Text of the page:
A remarkable increase in the number of Turks going to the polls has been observed during voting conducted overseas for the May 14 elections in Turkey, with over a million people casting their votes at polling stations abroad and at customs checkpoints since out-of-the-country voting started for Turkish citizens last week, according to figures from the country’s election authority.
According to the figures released by Turkey’s Supreme Board of Elections (YSK), a total of 1,138,743 of over 3 million Turkish citizens living abroad had cast their votes as of 1 p.m. Thursday.
More than 800,000 of them voted in the first six days, starting on April 27. During the 2018 elections, the number of people who cast their votes during the same period was fewer than half this turnout, according to local media.
Turkish media reports said voters hired buses to travel to polling stations in large groups and waited in lines for hours to cast their votes in some countries.
A total of 26 polling stations reportedly opened across Germany for the roughly 1.5 million registered Turkish voters living there, the largest diaspora participating in Turkey’s most pivotal election in decades.
The voting is expected to continue until May 9 at Turkish diplomatic missions overseas and until 5 p.m. on May 14 at customs checkpoints.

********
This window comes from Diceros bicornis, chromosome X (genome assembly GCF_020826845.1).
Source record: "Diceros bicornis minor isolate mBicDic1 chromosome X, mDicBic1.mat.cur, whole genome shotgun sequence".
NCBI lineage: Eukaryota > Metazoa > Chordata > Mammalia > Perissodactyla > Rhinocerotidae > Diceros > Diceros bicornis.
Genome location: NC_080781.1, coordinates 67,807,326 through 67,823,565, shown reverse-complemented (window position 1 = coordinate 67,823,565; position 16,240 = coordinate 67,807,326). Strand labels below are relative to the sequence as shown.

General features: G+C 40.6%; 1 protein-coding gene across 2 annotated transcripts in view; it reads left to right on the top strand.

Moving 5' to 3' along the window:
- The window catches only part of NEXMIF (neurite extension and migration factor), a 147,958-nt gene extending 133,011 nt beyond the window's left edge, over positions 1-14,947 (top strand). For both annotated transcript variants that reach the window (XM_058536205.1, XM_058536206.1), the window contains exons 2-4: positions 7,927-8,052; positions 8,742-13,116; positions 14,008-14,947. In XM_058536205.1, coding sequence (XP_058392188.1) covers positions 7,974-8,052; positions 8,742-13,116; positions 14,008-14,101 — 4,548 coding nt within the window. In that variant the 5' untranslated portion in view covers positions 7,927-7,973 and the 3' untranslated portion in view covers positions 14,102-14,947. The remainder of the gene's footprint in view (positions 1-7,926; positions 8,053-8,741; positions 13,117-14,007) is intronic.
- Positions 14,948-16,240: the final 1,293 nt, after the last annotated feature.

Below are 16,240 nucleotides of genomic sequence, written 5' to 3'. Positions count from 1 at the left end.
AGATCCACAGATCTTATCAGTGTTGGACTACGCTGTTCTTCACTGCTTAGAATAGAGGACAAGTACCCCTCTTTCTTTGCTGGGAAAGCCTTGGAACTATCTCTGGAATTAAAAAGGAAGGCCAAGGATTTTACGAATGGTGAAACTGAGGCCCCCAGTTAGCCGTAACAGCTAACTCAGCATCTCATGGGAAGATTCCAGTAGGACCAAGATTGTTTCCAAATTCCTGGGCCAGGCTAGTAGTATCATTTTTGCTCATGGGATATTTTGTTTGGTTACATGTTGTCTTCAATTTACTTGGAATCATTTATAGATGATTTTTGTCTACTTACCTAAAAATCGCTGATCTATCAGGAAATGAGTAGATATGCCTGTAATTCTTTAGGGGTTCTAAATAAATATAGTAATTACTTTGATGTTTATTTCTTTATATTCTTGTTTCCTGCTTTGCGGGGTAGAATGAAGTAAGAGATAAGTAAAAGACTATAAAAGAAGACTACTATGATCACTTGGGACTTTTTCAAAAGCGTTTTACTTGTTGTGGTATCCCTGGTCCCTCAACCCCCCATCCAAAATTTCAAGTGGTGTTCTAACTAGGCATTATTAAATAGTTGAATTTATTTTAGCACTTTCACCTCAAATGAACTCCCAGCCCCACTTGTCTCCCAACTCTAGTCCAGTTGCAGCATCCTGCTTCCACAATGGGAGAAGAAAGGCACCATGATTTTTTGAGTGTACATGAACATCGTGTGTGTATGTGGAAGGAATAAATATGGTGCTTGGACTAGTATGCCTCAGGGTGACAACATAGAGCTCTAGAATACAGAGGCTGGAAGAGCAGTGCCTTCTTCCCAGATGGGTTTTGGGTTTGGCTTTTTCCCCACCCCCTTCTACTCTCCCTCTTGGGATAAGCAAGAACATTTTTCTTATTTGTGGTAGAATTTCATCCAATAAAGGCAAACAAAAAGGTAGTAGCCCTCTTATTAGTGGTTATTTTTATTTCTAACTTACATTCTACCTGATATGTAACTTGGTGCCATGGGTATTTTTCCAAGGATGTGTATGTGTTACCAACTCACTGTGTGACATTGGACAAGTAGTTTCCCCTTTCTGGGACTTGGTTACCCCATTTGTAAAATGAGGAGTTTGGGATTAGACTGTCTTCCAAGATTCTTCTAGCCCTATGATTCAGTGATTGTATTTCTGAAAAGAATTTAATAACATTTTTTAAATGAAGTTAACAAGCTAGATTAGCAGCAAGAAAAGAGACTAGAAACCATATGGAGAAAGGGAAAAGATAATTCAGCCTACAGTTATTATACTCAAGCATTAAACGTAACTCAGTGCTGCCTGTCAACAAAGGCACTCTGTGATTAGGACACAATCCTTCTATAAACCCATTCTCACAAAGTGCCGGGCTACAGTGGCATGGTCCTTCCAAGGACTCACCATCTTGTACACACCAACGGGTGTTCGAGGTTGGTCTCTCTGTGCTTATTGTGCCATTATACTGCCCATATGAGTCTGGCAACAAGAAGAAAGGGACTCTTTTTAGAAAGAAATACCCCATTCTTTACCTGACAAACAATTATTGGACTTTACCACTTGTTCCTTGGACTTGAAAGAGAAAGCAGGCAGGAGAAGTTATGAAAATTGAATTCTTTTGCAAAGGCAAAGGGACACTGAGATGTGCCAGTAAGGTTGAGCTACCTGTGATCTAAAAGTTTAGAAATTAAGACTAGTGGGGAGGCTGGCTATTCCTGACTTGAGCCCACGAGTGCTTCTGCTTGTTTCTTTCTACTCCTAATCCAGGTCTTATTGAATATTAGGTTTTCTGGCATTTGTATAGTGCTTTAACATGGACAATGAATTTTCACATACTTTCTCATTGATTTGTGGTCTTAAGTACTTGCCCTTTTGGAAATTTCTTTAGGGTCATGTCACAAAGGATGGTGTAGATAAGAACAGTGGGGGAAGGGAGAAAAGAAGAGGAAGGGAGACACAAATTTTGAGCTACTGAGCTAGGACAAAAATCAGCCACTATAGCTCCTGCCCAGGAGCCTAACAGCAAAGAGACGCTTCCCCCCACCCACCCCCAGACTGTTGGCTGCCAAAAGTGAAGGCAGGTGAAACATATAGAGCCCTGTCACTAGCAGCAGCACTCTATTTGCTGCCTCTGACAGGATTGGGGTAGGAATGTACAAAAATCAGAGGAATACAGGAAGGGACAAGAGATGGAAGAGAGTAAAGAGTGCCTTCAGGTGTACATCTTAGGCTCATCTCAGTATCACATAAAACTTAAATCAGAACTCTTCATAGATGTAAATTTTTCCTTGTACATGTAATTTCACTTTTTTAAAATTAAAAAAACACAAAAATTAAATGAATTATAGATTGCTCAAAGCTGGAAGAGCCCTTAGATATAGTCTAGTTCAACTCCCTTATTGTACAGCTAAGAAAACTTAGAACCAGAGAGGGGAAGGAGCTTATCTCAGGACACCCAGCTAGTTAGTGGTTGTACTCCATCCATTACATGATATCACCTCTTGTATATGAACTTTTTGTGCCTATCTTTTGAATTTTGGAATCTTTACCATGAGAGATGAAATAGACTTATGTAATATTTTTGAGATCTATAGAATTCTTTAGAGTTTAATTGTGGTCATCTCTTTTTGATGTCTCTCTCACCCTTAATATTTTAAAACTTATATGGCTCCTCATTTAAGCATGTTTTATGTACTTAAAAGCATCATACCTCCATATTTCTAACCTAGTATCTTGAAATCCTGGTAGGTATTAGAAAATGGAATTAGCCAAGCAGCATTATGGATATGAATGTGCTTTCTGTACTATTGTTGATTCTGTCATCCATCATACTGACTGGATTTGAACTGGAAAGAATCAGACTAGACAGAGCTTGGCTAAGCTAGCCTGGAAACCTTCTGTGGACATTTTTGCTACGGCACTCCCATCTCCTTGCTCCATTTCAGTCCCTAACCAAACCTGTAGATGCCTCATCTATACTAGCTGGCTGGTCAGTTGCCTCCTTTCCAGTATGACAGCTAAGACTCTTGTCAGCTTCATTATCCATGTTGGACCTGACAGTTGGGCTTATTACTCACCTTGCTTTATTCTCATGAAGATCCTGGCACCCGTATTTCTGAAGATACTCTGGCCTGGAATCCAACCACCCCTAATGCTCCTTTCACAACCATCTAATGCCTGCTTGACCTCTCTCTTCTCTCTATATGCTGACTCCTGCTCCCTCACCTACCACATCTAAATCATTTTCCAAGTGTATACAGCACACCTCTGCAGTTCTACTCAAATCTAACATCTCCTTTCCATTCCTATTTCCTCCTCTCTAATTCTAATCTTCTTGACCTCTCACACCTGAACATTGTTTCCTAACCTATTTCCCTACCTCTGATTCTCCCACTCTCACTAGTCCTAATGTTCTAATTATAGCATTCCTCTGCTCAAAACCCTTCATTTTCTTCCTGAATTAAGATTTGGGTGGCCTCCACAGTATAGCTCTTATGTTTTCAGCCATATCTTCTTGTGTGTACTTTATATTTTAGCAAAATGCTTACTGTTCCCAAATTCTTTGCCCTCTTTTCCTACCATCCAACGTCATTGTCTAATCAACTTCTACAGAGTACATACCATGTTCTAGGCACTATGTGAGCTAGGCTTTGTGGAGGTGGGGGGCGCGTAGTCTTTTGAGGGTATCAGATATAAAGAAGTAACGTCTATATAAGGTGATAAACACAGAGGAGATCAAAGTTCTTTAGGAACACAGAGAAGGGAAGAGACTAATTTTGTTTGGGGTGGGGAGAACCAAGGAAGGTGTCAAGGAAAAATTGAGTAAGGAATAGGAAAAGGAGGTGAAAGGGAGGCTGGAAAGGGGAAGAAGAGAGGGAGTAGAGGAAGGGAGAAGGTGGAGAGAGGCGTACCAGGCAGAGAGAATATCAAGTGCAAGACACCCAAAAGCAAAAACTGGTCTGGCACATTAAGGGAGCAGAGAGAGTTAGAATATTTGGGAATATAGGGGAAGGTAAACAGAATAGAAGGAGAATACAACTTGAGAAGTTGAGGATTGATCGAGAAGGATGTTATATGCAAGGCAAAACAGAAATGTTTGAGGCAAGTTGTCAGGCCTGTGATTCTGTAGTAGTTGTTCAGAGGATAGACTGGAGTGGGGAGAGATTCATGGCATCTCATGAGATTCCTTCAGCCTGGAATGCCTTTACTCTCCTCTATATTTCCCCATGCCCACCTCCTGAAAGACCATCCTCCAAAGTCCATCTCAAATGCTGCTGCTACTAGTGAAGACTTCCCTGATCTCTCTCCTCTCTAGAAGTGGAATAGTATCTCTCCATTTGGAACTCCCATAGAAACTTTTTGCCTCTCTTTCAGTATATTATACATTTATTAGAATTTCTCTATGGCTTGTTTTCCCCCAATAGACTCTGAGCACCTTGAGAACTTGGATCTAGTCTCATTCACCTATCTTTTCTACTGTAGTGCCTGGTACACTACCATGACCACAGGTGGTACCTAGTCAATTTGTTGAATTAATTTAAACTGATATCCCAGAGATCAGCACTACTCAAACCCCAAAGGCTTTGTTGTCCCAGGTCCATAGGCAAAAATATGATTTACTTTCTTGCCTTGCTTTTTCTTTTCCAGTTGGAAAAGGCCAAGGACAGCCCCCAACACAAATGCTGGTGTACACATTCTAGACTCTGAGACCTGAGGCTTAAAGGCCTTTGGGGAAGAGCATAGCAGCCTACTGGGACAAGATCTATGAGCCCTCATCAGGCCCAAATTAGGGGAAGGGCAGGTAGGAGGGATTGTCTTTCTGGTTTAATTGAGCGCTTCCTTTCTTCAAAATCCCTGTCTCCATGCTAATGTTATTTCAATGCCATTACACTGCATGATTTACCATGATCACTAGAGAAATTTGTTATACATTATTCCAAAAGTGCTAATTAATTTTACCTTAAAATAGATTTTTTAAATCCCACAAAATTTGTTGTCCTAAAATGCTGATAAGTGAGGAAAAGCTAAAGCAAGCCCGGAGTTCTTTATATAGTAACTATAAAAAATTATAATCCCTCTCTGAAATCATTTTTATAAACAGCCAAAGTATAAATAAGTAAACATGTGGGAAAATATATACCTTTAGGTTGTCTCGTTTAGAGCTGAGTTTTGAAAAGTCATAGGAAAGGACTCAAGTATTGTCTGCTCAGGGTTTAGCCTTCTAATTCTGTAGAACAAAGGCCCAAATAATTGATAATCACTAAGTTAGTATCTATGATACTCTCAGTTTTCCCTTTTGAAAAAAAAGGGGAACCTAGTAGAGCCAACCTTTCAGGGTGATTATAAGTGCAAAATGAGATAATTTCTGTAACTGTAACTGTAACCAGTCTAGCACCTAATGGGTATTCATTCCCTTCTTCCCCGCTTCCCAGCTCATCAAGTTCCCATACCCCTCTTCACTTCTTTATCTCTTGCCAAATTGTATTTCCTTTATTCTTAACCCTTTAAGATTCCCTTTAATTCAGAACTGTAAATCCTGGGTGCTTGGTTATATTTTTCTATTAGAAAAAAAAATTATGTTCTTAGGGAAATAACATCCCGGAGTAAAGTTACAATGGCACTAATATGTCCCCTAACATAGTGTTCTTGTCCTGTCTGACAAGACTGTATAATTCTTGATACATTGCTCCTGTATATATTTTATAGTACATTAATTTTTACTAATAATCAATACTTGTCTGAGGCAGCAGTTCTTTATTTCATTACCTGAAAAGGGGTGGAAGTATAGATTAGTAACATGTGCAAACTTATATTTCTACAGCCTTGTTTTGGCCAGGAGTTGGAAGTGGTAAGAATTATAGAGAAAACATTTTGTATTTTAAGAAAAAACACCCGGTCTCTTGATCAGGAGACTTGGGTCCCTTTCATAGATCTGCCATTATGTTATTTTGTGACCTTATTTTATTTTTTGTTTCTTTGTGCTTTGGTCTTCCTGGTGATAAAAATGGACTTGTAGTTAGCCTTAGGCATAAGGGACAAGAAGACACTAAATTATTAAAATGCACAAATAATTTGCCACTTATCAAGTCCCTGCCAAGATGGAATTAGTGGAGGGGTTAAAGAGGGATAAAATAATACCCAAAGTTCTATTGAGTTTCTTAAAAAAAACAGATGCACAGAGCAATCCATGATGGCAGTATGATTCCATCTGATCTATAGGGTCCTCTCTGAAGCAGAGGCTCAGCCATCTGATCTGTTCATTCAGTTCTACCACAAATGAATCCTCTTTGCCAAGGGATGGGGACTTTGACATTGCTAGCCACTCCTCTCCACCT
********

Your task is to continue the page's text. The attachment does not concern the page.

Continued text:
Meanwhile, some restrictions have come into effect with only 10 days left until the elections. Accordingly, the results of any written, oral or visual press and media content, including public opinion surveys, that may influence citizens’ votes cannot be published, and lawmakers and ministers cannot engage in election campaigns using official vehicles.
Opinion polls conducted prior to the parliamentary and presidential elections scheduled for May 14 indicate that President Recep Tayyip Erdoğan is in a tight race, either running head-to-head or trailing opposition leader Kemal Kılıçdaroğlu.
Erdoğan, 69, is currently facing public resentment due to a severe economic crisis and his Justice and Development Party (AKP) government’s slow response to February earthquakes, resulting in the loss of more than 50,000 lives.
Inflation is still elevated at 50.5 percent, according to the latest official figures, and the currency is losing value, leading to a high cost of living for most Turkish citizens.